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Reframing girls’ education as valuable family legacy

Graduate Student Research Funding recipient Ayodele Dada is exploring how linking education to the idea of legacy affects girls’ access to education in northern Nigeria.

Ayodele Dada grew up in a low-income community of Lagos, Nigeria, where neighbors looked after one another’s children and shared what they had, even when that meant they were left with less.

Later, as a Stanford PhD Psychology student studying how to reduce gender inequities in education, Dada learned about problems associated with a generally successful UNICEF cash transfer program meant to encourage families to send their daughters to school, and how some families in the control group were so upset about not receiving money that they withdrew their children from school in protest. These problems did not surprise him.

“It reminded me of my experiences growing up,” he says. “My mom would prepare dinner for six people, but, if we had five uninvited guests, we had to share everything with everyone. That was the norm. If some people don’t receive something that others got, they feel they have been cheated. It can cause conflict.”

A village in Kaduna, with lots of greenery
Dada conducted research in Kaduna, Nigeria.

Dada felt interventions like the cash transfer program he read about were undermined by a “lack of value alignment,” and when he set out to pursue his own research, which has been supported by the Stanford King Center on Global Development, he wanted to try something different. In an ongoing field experiment that includes more than 1,000 families in six communities in northern Nigeria, he and collaborators are studying whether framing education as a legacy, that families can hand down to their children and grandchildren, will result in increased school attendance for their daughters.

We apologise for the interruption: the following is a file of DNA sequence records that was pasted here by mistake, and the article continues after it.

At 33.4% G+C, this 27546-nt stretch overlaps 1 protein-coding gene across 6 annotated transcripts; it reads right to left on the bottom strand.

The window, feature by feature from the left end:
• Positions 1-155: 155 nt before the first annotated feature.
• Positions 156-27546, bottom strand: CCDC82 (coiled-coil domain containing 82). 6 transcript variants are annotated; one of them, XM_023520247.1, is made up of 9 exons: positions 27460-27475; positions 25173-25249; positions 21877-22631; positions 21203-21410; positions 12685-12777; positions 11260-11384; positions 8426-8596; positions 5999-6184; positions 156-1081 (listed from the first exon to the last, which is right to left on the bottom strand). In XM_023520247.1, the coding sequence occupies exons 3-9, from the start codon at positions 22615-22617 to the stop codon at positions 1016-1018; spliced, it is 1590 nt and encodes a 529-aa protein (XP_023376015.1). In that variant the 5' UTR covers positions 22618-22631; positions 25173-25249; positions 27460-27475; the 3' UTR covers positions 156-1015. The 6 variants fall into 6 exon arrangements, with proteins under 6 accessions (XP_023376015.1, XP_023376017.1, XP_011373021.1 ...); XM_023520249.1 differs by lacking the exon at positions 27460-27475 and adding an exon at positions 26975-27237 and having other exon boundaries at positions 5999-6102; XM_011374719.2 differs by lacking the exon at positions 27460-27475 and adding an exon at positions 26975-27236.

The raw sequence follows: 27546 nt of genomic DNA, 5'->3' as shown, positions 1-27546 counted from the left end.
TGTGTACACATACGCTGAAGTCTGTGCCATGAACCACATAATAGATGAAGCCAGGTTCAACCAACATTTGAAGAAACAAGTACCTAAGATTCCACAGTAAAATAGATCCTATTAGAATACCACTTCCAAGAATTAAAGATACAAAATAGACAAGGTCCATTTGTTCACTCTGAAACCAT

“I strongly believe interventions have to take into account the values of people,” he says. “You have to show how what you’re trying to give people”—in this case, education—“also elevates the things they value in their culture.”

Dada earned his undergraduate degree in psychology from the University of Lagos in 2015. He chose Stanford for his PhD in part because Stanford Department of Psychology Professor Carol Dweck responded to an email he sent her while conducting research for his senior thesis. 

“I just felt so validated,” he says. “Maybe you’re in this relatively obscure part of the world, but someone listened to your ideas and thought they were worthwhile.”

Today, in what Dada calls a “full circle moment,” Dweck is one of his advisors.  

People sitting in a room conducting interviews
Field officers conducting surveys with parent participants in Kaduna

For his research, Dada and collaborators perused a book of proverbs in the Hausa language spoken in northern Nigeria and identified legacy as a value that might resonate with families in the context of education. Then, he and his field officers piloted a series of hour-long qualitative interviews with about 30 families, trying to assess their views on education for their daughters.